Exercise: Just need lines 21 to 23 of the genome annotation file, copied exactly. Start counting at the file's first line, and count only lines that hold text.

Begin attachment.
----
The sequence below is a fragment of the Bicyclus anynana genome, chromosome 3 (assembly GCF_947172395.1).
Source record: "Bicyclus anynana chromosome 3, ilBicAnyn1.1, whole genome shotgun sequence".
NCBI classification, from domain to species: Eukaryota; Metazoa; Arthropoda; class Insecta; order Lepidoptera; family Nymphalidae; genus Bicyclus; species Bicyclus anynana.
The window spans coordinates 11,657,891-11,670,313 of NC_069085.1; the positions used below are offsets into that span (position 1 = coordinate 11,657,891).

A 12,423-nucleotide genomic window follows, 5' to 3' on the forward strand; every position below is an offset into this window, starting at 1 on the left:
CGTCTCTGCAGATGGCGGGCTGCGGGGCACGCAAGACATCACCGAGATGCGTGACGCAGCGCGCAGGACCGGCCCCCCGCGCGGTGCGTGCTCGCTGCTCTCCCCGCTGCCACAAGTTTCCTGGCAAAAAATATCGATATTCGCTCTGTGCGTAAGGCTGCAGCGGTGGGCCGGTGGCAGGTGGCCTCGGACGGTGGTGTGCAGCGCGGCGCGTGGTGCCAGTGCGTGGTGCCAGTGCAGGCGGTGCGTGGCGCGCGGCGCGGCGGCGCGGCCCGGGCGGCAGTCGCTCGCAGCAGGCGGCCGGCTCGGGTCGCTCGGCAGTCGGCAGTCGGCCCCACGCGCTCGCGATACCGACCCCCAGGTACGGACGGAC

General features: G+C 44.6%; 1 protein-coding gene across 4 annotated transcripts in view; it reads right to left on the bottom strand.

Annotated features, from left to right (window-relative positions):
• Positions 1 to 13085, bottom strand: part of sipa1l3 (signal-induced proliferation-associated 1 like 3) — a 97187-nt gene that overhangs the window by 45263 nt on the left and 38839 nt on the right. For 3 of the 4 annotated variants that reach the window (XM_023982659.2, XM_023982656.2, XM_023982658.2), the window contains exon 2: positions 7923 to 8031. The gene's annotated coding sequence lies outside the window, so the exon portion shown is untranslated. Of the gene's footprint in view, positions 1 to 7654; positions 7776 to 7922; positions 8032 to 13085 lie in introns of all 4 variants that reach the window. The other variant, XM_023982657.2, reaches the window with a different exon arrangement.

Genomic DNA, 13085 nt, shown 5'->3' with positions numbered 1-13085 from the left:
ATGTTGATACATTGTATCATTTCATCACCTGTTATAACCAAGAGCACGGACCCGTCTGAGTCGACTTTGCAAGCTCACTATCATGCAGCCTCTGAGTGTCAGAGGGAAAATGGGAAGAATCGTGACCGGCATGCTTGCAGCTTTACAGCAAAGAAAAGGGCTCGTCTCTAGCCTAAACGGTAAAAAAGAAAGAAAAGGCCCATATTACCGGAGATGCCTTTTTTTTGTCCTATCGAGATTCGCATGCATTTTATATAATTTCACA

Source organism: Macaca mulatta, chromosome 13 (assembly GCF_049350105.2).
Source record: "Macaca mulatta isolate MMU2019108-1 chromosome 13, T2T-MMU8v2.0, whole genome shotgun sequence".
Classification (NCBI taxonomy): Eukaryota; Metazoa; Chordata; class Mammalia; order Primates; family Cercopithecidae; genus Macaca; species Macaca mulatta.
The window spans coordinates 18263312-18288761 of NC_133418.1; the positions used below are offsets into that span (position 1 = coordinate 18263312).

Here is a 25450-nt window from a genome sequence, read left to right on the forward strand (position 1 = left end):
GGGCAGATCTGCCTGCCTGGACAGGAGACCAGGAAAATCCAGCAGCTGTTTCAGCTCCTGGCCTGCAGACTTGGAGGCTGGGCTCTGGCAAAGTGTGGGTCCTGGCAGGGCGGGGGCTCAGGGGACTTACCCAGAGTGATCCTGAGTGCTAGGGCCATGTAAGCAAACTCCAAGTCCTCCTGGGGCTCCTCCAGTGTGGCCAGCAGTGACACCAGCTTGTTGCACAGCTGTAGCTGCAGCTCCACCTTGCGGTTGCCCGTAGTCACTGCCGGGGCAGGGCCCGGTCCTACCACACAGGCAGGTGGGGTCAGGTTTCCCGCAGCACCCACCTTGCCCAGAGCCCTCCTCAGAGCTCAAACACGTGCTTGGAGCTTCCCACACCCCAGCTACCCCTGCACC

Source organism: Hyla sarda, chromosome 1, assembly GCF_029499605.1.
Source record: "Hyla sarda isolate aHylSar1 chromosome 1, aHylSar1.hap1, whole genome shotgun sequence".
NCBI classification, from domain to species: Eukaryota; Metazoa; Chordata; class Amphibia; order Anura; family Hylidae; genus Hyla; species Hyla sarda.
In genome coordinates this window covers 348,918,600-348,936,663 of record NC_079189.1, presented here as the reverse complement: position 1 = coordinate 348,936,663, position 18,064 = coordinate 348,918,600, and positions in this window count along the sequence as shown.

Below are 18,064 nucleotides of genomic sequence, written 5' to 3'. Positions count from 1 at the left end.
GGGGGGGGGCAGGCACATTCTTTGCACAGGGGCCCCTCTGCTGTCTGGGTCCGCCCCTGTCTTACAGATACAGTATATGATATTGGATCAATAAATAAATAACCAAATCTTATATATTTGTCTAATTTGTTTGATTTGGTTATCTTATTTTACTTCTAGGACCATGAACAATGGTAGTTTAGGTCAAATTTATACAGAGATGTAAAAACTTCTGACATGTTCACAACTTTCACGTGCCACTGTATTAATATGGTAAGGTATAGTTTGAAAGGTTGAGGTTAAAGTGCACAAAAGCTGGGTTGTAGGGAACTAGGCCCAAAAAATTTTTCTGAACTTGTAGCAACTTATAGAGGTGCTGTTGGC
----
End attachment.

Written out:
In genome coordinates this window covers 348,918,600-348,936,663 of record NC_079189.1, presented here as the reverse complement: position 1 = coordinate 348,936,663, position 18,064 = coordinate 348,918,600, and positions in this window count along the sequence as shown.

Below are 18,064 nucleotides of genomic sequence, written 5' to 3'. Positions count from 1 at the left end.
GGGGGGGGGCAGGCACATTCTTTGCACAGGGGCCCCTCTGCTGTCTGGGTCCGCCCCTGTCTTACAGATACAGTATATGATATTGGATCAATAAATAAATAACCAAATCTTATATATTTGTCTAATTTGTTTGATTTGGTTATCTTATTTTACTTCTAGGACCATGAACAATGGTAGTTTAGGTCAAATTTATACAGAGATGTAAAAACTTCTGACATGTTCACAACTTTCACGTGCCACTGTATTAATATGGTAAGGTATAGTTTGAAAGGTTGAGGTTAAAGTGCACAAAAGCTGGGTTGTAGGGAACTAGGCCCAAAAAATTTTTCTGAACTTGTAGCAACTTATAGAGGTGCTGTTGGC